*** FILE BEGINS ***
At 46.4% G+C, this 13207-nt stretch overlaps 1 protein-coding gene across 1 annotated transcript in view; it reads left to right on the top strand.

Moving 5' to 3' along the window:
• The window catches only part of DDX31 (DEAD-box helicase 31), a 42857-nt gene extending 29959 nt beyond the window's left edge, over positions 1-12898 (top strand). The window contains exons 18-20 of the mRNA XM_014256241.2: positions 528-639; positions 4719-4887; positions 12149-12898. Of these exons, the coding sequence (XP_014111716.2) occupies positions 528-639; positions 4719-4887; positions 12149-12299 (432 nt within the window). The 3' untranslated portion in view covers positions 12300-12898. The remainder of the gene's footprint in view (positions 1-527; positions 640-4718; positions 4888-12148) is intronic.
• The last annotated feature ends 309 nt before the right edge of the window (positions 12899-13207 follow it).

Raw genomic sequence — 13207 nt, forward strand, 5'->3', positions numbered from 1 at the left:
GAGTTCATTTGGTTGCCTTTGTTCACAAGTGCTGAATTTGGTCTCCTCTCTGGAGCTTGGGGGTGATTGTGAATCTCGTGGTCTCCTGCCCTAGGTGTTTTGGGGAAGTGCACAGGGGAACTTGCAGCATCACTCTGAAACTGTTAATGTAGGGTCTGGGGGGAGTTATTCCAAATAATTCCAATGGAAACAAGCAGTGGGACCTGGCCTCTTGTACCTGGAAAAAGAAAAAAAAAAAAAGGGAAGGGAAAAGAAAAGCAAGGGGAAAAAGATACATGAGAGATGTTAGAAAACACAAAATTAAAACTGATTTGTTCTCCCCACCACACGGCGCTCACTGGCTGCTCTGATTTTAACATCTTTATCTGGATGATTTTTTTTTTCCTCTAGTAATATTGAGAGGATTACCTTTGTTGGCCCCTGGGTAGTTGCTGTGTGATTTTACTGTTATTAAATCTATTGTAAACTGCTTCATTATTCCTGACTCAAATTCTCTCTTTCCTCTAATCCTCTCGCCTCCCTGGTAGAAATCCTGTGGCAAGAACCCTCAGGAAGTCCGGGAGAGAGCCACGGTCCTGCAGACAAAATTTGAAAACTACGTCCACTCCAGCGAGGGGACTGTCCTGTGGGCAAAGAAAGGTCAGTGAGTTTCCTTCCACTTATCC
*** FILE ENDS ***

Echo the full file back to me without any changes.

At 46.4% G+C, this 13207-nt stretch overlaps 1 protein-coding gene across 1 annotated transcript in view; it reads left to right on the top strand.

Moving 5' to 3' along the window:
• The window catches only part of DDX31 (DEAD-box helicase 31), a 42857-nt gene extending 29959 nt beyond the window's left edge, over positions 1-12898 (top strand). The window contains exons 18-20 of the mRNA XM_014256241.2: positions 528-639; positions 4719-4887; positions 12149-12898. Of these exons, the coding sequence (XP_014111716.2) occupies positions 528-639; positions 4719-4887; positions 12149-12299 (432 nt within the window). The 3' untranslated portion in view covers positions 12300-12898. The remainder of the gene's footprint in view (positions 1-527; positions 640-4718; positions 4888-12148) is intronic.
• The last annotated feature ends 309 nt before the right edge of the window (positions 12899-13207 follow it).

Raw genomic sequence — 13207 nt, forward strand, 5'->3', positions numbered from 1 at the left:
GAGTTCATTTGGTTGCCTTTGTTCACAAGTGCTGAATTTGGTCTCCTCTCTGGAGCTTGGGGGTGATTGTGAATCTCGTGGTCTCCTGCCCTAGGTGTTTTGGGGAAGTGCACAGGGGAACTTGCAGCATCACTCTGAAACTGTTAATGTAGGGTCTGGGGGGAGTTATTCCAAATAATTCCAATGGAAACAAGCAGTGGGACCTGGCCTCTTGTACCTGGAAAAAGAAAAAAAAAAAAAGGGAAGGGAAAAGAAAAGCAAGGGGAAAAAGATACATGAGAGATGTTAGAAAACACAAAATTAAAACTGATTTGTTCTCCCCACCACACGGCGCTCACTGGCTGCTCTGATTTTAACATCTTTATCTGGATGATTTTTTTTTTCCTCTAGTAATATTGAGAGGATTACCTTTGTTGGCCCCTGGGTAGTTGCTGTGTGATTTTACTGTTATTAAATCTATTGTAAACTGCTTCATTATTCCTGACTCAAATTCTCTCTTTCCTCTAATCCTCTCGCCTCCCTGGTAGAAATCCTGTGGCAAGAACCCTCAGGAAGTCCGGGAGAGAGCCACGGTCCTGCAGACAAAATTTGAAAACTACGTCCACTCCAGCGAGGGGACTGTCCTGTGGGCAAAGAAAGGTCAGTGAGTTTCCTTCCACTTATCC